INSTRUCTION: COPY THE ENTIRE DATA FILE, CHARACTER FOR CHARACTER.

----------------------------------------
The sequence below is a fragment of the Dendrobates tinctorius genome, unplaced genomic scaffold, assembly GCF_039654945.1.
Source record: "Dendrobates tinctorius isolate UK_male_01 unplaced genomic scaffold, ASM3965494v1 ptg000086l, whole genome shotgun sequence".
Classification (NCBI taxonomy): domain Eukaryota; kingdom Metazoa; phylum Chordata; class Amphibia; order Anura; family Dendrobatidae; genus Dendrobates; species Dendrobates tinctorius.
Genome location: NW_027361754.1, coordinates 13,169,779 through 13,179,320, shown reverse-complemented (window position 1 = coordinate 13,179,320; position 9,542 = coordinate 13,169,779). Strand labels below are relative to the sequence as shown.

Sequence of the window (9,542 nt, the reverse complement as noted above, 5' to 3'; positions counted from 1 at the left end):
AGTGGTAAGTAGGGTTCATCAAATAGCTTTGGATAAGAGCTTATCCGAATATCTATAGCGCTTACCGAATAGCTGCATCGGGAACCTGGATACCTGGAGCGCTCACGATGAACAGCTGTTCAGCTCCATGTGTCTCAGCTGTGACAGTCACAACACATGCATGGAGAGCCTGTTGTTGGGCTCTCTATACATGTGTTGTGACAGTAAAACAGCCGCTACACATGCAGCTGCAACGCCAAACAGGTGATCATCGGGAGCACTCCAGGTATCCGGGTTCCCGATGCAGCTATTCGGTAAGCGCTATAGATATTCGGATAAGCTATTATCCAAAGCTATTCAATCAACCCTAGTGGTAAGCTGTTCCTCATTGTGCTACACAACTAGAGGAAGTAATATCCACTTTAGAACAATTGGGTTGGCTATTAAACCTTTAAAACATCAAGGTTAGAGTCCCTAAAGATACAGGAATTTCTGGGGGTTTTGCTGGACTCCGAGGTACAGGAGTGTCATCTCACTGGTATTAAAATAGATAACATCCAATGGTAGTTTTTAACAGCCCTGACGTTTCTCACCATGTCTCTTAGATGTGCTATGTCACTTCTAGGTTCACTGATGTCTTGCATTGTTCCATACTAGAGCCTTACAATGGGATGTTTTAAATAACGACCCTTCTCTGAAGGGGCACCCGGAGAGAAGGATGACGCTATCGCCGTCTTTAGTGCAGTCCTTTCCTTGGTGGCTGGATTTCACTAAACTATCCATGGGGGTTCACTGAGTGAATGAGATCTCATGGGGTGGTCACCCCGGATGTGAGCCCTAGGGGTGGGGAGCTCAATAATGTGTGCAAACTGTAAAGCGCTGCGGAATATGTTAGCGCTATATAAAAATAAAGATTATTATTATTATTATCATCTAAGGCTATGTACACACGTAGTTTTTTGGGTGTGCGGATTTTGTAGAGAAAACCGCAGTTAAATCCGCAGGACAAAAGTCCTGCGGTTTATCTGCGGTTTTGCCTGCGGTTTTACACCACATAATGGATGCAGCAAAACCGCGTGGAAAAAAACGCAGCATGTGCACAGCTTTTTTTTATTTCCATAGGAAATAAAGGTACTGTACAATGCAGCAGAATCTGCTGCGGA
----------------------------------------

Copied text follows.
The sequence below is a fragment of the Dendrobates tinctorius genome, unplaced genomic scaffold, assembly GCF_039654945.1.
Source record: "Dendrobates tinctorius isolate UK_male_01 unplaced genomic scaffold, ASM3965494v1 ptg000086l, whole genome shotgun sequence".
Classification (NCBI taxonomy): domain Eukaryota; kingdom Metazoa; phylum Chordata; class Amphibia; order Anura; family Dendrobatidae; genus Dendrobates; species Dendrobates tinctorius.
Genome location: NW_027361754.1, coordinates 13,169,779 through 13,179,320, shown reverse-complemented (window position 1 = coordinate 13,179,320; position 9,542 = coordinate 13,169,779). Strand labels below are relative to the sequence as shown.

Sequence of the window (9,542 nt, the reverse complement as noted above, 5' to 3'; positions counted from 1 at the left end):
AGTGGTAAGTAGGGTTCATCAAATAGCTTTGGATAAGAGCTTATCCGAATATCTATAGCGCTTACCGAATAGCTGCATCGGGAACCTGGATACCTGGAGCGCTCACGATGAACAGCTGTTCAGCTCCATGTGTCTCAGCTGTGACAGTCACAACACATGCATGGAGAGCCTGTTGTTGGGCTCTCTATACATGTGTTGTGACAGTAAAACAGCCGCTACACATGCAGCTGCAACGCCAAACAGGTGATCATCGGGAGCACTCCAGGTATCCGGGTTCCCGATGCAGCTATTCGGTAAGCGCTATAGATATTCGGATAAGCTATTATCCAAAGCTATTCAATCAACCCTAGTGGTAAGCTGTTCCTCATTGTGCTACACAACTAGAGGAAGTAATATCCACTTTAGAACAATTGGGTTGGCTATTAAACCTTTAAAACATCAAGGTTAGAGTCCCTAAAGATACAGGAATTTCTGGGGGTTTTGCTGGACTCCGAGGTACAGGAGTGTCATCTCACTGGTATTAAAATAGATAACATCCAATGGTAGTTTTTAACAGCCCTGACGTTTCTCACCATGTCTCTTAGATGTGCTATGTCACTTCTAGGTTCACTGATGTCTTGCATTGTTCCATACTAGAGCCTTACAATGGGATGTTTTAAATAACGACCCTTCTCTGAAGGGGCACCCGGAGAGAAGGATGACGCTATCGCCGTCTTTAGTGCAGTCCTTTCCTTGGTGGCTGGATTTCACTAAACTATCCATGGGGGTTCACTGAGTGAATGAGATCTCATGGGGTGGTCACCCCGGATGTGAGCCCTAGGGGTGGGGAGCTCAATAATGTGTGCAAACTGTAAAGCGCTGCGGAATATGTTAGCGCTATATAAAAATAAAGATTATTATTATTATTATCATCTAAGGCTATGTACACACGTAGTTTTTTGGGTGTGCGGATTTTGTAGAGAAAACCGCAGTTAAATCCGCAGGACAAAAGTCCTGCGGTTTATCTGCGGTTTTGCCTGCGGTTTTACACCACATAATGGATGCAGCAAAACCGCGTGGAAAAAAACGCAGCATGTGCACAGCTTTTTTTTATTTCCATAGGAAATAAAGGTACTGTACAATGCAGCAGAATCTGCTGCGGA